On 5 July 1866, the Italian government received news of a mediation effort by Napoleon III for a settlement of the situation, which would allow Austria to receive favorable conditions from Prussia, and, in particular, to maintain Venice. The situation was embarrassing for Italy, as its forces had been beaten back in the only battle to date. As the Austrians were redeploying more and more troops to Vienna to defend it against the Prussians, La Marmora was urged to take advantage of his force's numerical superiority, score a victory, and thus improve the situation for Italy at the bargaining table.

On 14 July, during a council of war held in Ferrara, the new Italian war plans were decided, according to the following points:

  • Cialdini was to lead the main army of 150,000 troops through the Venetia, while La Marmora, with roughly 70,000 men, would tie down Austrian forces in the Quadrilatero;
  • the Italian Navy, commanded by Admiral Carlo di Persano was to set sail from Ancona with the objective of seizing Trieste.[6]
  • Garibaldi's volunteers (named Cacciatori delle Alpi), reinforced by a division of regular infantry, were to advance into Trentino, with the eventual objective of capturing the province's capital, Trento.

Cialdini crossed the Po on 8 July, advancing to Udine on 22 July without encountering the Austrian army.[6] In the meantime, Garibaldi's volunteers had advanced from Brescia in the direction of Trento in the Invasion of Trentino, winning the battle of Bezzecca on 21 July. Cialdini's and Garibaldi's advances were overshadowed, however, by the unexpected defeat of the Italian Navy at the Battle of Lissa on 20 July.

On 26 July, a mixed Italian force of bersaglieri and cavalry defeated an Austrian force guarding the crossing of the Torre river and reached present-day Romans d'Isonzo in the Battle of Versia. This marked the maximum Italian advance into Friuli. However, with the cessation of Austro-Prussian hostilities, the Austrians looked ready to send reinforcements to Italy. Unwilling to risk another defeat and facing the risk of being severely outnumbered by Austrian reinforcements, the Italians were compelled to come to the peace table. On 9 August, Garibaldi was ordered in a telegraph by the Army High Command to evacuate Trentino. His reply was simply "Obbedisco" ("I shall obey") and became famous in Italy soon after. The cessation of hostilities was agreed to at the Armistice of Cormons signed on 12 August, followed by the Treaty of Vienna on 3 October 1866.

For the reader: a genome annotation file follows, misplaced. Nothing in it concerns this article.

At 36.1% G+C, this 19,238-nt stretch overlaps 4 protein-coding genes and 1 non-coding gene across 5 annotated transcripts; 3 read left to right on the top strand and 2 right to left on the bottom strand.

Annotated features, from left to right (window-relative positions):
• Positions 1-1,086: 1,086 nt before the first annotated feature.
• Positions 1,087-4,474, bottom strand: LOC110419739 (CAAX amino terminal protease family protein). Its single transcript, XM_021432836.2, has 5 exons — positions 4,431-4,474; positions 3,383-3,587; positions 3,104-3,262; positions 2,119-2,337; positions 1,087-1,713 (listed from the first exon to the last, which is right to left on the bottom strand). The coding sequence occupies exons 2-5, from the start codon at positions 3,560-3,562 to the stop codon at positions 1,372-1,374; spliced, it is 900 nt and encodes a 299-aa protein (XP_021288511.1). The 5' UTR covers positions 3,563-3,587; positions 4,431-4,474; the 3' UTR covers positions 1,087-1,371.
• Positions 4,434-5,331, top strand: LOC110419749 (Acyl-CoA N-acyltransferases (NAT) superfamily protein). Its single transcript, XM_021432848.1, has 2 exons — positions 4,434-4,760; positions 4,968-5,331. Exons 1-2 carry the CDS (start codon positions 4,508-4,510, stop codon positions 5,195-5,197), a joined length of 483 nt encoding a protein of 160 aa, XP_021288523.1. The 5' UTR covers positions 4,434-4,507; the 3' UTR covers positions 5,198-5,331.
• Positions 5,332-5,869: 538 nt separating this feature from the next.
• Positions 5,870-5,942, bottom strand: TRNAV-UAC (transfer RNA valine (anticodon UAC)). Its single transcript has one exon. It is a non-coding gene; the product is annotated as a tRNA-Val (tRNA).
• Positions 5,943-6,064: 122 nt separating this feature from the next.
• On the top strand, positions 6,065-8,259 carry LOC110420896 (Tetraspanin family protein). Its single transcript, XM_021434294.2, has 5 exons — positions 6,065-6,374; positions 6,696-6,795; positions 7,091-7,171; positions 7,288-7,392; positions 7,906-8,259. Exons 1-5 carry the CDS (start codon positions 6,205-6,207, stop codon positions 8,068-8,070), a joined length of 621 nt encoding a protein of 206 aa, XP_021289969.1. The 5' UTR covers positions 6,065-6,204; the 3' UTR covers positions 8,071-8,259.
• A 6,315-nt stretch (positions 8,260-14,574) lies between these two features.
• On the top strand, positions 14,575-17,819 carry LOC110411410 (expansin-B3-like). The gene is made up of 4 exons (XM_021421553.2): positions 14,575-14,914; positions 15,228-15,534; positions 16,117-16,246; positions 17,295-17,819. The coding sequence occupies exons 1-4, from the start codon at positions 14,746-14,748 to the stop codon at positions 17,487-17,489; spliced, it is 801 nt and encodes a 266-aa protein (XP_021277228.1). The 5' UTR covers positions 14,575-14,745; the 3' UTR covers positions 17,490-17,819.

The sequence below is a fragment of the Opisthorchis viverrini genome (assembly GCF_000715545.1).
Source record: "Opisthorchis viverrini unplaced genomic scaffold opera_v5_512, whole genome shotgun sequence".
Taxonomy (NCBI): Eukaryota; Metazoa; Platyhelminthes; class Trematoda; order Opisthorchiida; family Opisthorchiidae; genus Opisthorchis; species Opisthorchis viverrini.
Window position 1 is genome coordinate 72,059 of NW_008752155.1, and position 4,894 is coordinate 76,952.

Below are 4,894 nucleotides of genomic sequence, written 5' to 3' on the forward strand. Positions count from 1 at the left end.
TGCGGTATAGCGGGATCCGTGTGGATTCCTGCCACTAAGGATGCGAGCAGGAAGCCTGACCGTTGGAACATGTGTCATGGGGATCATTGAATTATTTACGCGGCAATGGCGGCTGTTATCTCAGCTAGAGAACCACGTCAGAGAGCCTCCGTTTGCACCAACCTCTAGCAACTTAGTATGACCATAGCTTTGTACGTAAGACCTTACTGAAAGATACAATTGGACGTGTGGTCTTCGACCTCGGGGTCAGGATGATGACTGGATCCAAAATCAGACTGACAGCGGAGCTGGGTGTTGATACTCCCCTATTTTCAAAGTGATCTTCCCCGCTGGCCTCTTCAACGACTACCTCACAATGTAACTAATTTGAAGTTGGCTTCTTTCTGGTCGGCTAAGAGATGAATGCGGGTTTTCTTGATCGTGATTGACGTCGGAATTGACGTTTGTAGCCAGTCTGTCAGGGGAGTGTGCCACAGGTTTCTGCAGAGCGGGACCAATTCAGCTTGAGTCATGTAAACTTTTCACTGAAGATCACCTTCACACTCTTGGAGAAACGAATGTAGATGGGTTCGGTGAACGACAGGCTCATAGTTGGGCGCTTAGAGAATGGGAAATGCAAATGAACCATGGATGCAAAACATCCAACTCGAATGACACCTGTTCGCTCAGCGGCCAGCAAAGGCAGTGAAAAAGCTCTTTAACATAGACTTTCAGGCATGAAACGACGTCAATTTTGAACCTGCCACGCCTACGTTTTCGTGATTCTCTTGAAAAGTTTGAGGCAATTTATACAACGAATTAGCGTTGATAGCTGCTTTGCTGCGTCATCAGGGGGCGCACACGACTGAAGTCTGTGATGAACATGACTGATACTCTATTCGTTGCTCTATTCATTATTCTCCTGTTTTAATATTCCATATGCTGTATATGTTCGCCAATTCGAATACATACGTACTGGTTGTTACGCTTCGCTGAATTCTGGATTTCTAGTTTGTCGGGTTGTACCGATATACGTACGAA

The terms of the Peace of Prague included the giving of the Iron Crown of Lombardy to the Italian king and the cession of Venetia to France, as Napoleon III was acting as intermediary between Prussia and Austria. The Austrians also refused to surrender Venetia directly to Italy as the Italian army had not defeated the Austrian army. The Italian government felt humiliated that it was not involved in the Austro-Prussian peace talks, and that Italy was to receive Venetia as a gift from France.[8] The Italian government thus demanded it would only annex Venetia after a plebiscite, in order for it to appear as the will of the people rather than a French gift.[8] The Peace of Prague was followed up by the Austrian-Italian Treaty of Vienna, which confirmed the cession of the territory to Italy.[9] The plebiscite was held on 21 and 22 October 1866, and the result was overwhelmingly in support of joining Italy. During this period, an uprising also occurred in Sicily, called The Seven and a Half Days Revolt.

The unification of Italy was completed by the Capture of Rome[10] and the annexation of Trentino, Friuli and Trieste at the end of First World War, also called in Italy the Fourth Italian War of Independence.

See also


  1. lie:zeit-Redaktion (2016-05-11). "Sonderausstellung: «1866: Liechtenstein im Krieg – Vor 150 Jahren»". lie:zeit (in German). Retrieved 2017-02-25.
  2. Clodfelter 2017, pp. 184.
  3. Clodfelter 2017, p. 183.
  4. Sons of Garibaldi in Blue and Gray: Italians in the American Civil War, Frank W. Alduino, David J. Coles, Cambria Press, New York 2007 p.36
  5. The Austro-Prussian War: Austria's War with Prussia and Italy in 1866, Geoffrey Wawro, Cambridge University Press, 1996 p.43
  6. Risorgimento nell'Enciclopedia Treccani
  7. La Terza Guerra d'indipendenza
  8. Full text of "A Monograph on Plebiscites: With a Collection of Official Documents"
  9. (HIS,P) Treaty between Austria and Italy, (Vienna) October 3, 1866
  10. Le guerre d’Indipendenza | Treccani, il portale del sapere


  • Clodfelter, M. (2017). Warfare and Armed Conflicts: A Statistical Encyclopedia of Casualty and Other Figures, 1492-2015 (4th ed.). Jefferson, North Carolina: McFarland. ISBN 978-0786474707.